Dream big - one of Otra Cosa Network's surf school beneficiaries can't wait to improve his surfing and ultimately become an instructor, the exact same path that his instructor took.

Otra Cosa Network Peru

On assignment for Photographers Without Borders, Feb 2022

The northern coast of Peru has a long, proud heritage of life with the sea. Just outside of Trujillo one can explore Chan Chan, the largest adobe city in the world. The mud walls, six hundred years old, are adorned with reliefs of fish, waves, pelicans, and sea otters. And in Huanchaco, modern fishermen still utilize reed fishing boats called caballitos de totora, a design that has not changed for 3,500 years, and are the oldest known craft used for “surfing”. Life with the sea was important then and is today.

While Huanchaco’s fishermen still ride their caballitos every morning, fishing is no longer the economic driver of the region. It’s tourism. Huanchaco’s beaches are a popular summer destination for Peruvians, particularly those from Trujillo, Peru’s third-largest city. Huanchaco is also world-renowned for its surfing, and the longest left-hand break in the world is just a few miles north. Huanchaco was designated as Latin America’s first World Surfing Reserve in 2013.

Tourism, and the money that tourists bring, are very important to the local government that benefits from this tourism. But step just outside of Huanchaco’s developed tourist areas and you’ll find several communities that receive little to no acknowledgment from the government at all, that can’t even get running water and only received electricity just a few years ago.

For an area with such strong, ancient ties to life with the ocean, children in these communities do not have any opportunities for water safety or swimming classes. The World Health Organization (WHO) released a report in 2019 citing drowning as the third-leading cause of unintentional injury death in the world. Children aged 1-14 years from low-income areas, particularly in the Pacific, make up the majority of these statistics. Latest numbers released by the WHO report 1,178 drownings in Peru in 2018.

Swim Tayka, a UK-registered nonprofit, has been filling this gap where the government is not. Swim Tayka operates volunteer-based swim classes for these communities during the summer break, from the beginning of January to the end of February. These morning classes consist of roughly 60 children and 8-10 volunteer instructors.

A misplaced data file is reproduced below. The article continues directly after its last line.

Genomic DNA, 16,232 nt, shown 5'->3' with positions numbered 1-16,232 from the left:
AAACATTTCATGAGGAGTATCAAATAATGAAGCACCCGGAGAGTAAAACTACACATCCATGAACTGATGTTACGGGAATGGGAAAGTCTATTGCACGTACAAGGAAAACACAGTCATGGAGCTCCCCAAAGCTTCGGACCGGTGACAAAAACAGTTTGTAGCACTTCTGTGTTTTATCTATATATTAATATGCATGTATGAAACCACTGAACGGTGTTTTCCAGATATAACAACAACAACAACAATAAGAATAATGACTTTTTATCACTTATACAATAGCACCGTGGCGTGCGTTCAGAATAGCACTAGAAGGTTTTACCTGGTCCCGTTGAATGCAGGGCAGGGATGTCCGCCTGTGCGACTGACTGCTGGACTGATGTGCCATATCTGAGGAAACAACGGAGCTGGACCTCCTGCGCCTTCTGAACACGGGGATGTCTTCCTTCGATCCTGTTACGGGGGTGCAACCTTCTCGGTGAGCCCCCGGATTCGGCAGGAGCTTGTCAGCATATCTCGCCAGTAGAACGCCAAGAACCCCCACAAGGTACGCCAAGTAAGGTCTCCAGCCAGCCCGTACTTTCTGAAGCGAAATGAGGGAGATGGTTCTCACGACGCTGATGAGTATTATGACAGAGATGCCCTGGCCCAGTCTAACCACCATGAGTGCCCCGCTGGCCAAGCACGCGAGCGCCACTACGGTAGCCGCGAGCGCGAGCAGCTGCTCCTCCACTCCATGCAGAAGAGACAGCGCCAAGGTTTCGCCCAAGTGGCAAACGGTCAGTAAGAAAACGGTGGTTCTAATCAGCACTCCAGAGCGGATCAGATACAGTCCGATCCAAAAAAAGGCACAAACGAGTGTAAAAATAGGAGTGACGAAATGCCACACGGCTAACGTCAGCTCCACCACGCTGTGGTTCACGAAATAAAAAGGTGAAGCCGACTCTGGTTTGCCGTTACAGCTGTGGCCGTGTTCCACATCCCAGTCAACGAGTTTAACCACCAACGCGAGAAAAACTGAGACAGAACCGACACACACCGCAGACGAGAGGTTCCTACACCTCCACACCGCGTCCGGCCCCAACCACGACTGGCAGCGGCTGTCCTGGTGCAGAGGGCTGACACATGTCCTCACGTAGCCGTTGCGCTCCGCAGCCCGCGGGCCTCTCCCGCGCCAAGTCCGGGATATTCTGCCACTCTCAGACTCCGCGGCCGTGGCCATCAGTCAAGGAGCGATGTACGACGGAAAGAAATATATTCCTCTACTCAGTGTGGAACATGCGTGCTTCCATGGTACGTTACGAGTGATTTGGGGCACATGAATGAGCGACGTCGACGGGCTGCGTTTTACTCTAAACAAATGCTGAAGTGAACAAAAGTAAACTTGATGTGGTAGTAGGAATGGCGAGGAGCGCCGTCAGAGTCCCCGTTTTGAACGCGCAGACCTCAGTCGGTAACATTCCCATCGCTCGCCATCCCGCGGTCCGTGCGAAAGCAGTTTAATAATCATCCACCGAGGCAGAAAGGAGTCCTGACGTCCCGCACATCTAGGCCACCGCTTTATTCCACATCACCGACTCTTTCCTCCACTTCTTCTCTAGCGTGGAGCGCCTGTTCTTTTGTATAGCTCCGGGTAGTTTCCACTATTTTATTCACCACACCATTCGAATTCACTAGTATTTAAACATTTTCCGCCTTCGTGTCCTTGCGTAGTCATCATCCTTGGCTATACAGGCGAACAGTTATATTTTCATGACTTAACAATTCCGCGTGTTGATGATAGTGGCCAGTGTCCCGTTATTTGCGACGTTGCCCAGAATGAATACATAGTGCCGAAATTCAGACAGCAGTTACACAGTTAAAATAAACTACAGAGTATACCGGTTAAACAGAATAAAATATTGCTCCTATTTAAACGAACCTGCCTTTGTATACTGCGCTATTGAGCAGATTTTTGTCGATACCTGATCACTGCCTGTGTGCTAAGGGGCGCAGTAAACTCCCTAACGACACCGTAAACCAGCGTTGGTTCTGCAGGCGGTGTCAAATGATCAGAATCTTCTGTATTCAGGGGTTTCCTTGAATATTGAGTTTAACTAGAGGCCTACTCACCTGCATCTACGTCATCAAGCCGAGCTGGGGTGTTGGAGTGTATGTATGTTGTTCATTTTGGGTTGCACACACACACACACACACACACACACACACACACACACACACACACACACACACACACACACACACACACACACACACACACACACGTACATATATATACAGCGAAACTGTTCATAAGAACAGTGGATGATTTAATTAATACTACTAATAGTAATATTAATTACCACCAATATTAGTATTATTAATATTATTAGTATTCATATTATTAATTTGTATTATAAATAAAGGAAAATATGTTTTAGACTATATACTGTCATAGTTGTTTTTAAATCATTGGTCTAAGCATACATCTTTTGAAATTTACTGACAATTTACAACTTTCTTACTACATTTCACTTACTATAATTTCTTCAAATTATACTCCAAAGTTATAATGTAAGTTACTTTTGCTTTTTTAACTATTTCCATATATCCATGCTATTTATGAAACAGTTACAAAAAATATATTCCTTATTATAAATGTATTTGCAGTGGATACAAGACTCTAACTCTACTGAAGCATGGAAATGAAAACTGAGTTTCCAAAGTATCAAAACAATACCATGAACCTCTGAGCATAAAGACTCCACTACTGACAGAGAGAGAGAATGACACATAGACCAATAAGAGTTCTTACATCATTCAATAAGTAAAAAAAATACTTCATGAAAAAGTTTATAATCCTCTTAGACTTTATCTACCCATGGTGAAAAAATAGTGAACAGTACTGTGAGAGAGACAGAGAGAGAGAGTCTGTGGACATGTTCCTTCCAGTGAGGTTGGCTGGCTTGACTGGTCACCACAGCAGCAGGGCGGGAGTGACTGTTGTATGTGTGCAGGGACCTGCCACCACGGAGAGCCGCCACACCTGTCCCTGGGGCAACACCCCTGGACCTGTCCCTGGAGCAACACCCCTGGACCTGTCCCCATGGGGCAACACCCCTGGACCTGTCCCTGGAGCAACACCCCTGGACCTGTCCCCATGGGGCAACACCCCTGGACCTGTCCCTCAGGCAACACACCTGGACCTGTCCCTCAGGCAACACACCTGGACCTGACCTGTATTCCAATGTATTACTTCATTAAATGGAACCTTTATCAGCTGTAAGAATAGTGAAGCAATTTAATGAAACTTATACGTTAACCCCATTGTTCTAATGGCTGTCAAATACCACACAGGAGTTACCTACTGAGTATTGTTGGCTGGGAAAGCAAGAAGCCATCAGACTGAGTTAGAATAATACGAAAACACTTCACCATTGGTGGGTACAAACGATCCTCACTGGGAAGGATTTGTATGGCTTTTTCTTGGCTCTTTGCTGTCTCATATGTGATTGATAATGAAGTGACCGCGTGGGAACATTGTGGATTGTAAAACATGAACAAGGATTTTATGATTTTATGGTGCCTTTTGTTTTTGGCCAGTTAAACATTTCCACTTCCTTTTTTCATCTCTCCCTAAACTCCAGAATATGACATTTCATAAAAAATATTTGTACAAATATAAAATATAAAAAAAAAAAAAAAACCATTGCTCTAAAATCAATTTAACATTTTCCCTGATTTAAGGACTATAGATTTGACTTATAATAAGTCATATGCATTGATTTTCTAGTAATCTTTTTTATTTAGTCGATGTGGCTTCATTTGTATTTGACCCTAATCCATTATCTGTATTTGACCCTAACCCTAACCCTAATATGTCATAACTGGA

These children learn more than just swimming skills in their classes. While half of the group is in the pool learning swimming skills, the other half is in a group discussion setting. The facilitator leads discussions that are critical not just to youth development but also to Huanchaco’s future. In addition to water safety topics, the children learn about what happens when garbage is left on the beach instead of being put in the bins and the resources consumed for each light bulb that is needlessly left on.

Swim and water safety lessons will become more and more important as weather patterns continue to change. Three-quarters of all flood deaths are from drowning, and Huanchaco has seen some of the worst floodings in history in recent years due to intensified El Niño events. Luis, a ten-year-old swim student in his second month of lessons, says that these lessons aren’t just important because he wants to learn how to surf, but because they could also save his life one day.

And that’s why Eduardo, one of the local instructors, volunteers to teach. “The lessons don’t just give them access to water, their heritage. They give them the gift of being able to save someone else’s life too.” Eduardo notes that the goal is not to make them competitive swimmers - though a few of their students are on that path. The goal is to give them the confidence and skills to safely be around water. His approach is to first get them comfortable in the pool. The students utilize kickboards and noodles to learn kicking and breathing skills. Then they bring it all together by swimming laps unassisted. Eduardo’s favorite part of teaching these lessons is seeing the dramatic progress they make in such a short period of time.

Huanchaco and its residents face many challenges. In the past few decades its beaches that tourists flock to have receded 30 meters. The wetlands that provide the materials for the caballitos, Huanchaco’s identity for thousands of years, are disappearing due to coastal erosion, development, and pollution. It will be up to Huanchaco’s youth to ensure that this heritage and the living it provides will not end here. Ensuring that they have the skills to safely live near water, and the capacity to care for it, is critical towards this goal.

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